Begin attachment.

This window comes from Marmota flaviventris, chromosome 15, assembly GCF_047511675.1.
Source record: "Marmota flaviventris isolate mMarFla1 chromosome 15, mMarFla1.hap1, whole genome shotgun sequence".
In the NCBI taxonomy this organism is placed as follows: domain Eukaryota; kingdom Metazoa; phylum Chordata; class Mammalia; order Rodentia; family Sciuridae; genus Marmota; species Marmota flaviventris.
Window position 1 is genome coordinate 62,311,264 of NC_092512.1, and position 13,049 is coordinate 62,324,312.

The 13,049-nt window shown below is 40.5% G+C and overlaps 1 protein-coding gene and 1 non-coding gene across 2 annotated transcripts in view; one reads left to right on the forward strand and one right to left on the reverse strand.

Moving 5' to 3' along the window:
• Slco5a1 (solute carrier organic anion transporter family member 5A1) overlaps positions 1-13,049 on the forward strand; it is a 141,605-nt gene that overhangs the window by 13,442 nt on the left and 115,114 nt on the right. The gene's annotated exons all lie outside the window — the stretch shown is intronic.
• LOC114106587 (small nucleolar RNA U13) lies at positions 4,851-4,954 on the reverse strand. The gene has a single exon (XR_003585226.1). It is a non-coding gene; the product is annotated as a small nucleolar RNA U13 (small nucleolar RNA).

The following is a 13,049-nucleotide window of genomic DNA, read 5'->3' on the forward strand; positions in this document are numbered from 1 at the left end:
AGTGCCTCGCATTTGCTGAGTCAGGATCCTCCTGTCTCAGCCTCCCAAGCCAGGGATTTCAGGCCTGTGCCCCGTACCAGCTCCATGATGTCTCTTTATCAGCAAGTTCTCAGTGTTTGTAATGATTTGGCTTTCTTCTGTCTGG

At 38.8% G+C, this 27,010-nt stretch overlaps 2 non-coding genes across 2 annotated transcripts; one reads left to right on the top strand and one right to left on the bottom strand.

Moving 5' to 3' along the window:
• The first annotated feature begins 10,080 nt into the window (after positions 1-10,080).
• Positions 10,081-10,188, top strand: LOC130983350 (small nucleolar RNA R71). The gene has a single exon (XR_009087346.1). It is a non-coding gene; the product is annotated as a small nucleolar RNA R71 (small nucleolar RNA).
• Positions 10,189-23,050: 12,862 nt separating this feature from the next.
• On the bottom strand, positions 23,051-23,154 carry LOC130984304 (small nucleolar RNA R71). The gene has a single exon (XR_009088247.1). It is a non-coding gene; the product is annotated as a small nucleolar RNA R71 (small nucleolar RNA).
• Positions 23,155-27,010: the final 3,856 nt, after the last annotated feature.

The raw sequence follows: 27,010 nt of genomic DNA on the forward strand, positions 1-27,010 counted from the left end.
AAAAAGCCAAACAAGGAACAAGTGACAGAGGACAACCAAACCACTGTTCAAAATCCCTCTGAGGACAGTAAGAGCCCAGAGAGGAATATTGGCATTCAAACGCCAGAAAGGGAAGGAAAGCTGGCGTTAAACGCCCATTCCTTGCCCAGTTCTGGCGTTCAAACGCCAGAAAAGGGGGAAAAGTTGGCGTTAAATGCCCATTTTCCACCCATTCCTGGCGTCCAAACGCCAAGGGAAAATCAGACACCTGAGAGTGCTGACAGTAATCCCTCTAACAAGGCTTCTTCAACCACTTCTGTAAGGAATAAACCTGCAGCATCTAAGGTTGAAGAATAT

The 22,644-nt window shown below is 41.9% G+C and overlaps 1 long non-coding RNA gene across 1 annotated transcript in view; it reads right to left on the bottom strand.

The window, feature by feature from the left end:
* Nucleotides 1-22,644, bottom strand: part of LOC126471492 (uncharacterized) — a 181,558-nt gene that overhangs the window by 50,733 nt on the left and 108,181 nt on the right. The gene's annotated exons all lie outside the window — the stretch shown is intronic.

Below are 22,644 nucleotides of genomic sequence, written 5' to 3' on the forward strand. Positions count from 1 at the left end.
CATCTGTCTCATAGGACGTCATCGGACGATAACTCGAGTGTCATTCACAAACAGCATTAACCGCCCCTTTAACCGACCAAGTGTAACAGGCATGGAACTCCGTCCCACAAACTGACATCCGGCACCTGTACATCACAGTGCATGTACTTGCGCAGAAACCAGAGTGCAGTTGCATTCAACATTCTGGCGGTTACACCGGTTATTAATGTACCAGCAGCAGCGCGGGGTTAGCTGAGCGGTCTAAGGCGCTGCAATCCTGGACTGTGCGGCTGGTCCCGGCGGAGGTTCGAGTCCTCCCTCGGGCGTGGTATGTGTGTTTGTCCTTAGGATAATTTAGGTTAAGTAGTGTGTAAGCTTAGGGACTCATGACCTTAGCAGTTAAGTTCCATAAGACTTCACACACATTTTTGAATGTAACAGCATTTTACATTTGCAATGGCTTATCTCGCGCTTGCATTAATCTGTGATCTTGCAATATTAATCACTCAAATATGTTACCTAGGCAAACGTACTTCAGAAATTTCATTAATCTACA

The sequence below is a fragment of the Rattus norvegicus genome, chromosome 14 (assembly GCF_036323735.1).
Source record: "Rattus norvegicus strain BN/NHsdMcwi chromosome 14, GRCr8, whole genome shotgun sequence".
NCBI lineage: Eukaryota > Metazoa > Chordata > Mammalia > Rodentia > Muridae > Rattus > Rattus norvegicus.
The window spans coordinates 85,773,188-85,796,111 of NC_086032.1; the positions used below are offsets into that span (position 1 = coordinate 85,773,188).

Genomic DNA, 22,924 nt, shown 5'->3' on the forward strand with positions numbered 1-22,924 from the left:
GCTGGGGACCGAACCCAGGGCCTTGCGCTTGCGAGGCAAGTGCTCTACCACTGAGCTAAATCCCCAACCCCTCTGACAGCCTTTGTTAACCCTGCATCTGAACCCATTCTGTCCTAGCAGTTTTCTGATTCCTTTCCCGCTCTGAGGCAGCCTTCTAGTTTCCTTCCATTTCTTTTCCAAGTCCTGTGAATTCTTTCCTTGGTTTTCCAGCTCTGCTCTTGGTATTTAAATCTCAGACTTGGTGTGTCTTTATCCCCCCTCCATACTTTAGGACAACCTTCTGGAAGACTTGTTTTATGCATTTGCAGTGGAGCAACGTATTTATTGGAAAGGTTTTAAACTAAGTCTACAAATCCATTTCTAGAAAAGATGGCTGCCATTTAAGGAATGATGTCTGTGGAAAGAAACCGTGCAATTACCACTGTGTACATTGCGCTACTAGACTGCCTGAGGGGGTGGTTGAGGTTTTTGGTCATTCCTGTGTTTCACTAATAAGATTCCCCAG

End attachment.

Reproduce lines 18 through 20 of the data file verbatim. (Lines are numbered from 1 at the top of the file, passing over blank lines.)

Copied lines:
The raw sequence follows: 27,010 nt of genomic DNA on the forward strand, positions 1-27,010 counted from the left end.
AAAAAGCCAAACAAGGAACAAGTGACAGAGGACAACCAAACCACTGTTCAAAATCCCTCTGAGGACAGTAAGAGCCCAGAGAGGAATATTGGCATTCAAACGCCAGAAAGGGAAGGAAAGCTGGCGTTAAACGCCCATTCCTTGCCCAGTTCTGGCGTTCAAACGCCAGAAAAGGGGGAAAAGTTGGCGTTAAATGCCCATTTTCCACCCATTCCTGGCGTCCAAACGCCAAGGGAAAATCAGACACCTGAGAGTGCTGACAGTAATCCCTCTAACAAGGCTTCTTCAACCACTTCTGTAAGGAATAAACCTGCAGCATCTAAGGTTGAAGAATAT

The 22,644-nt window shown below is 41.9% G+C and overlaps 1 long non-coding RNA gene across 1 annotated transcript in view; it reads right to left on the bottom strand.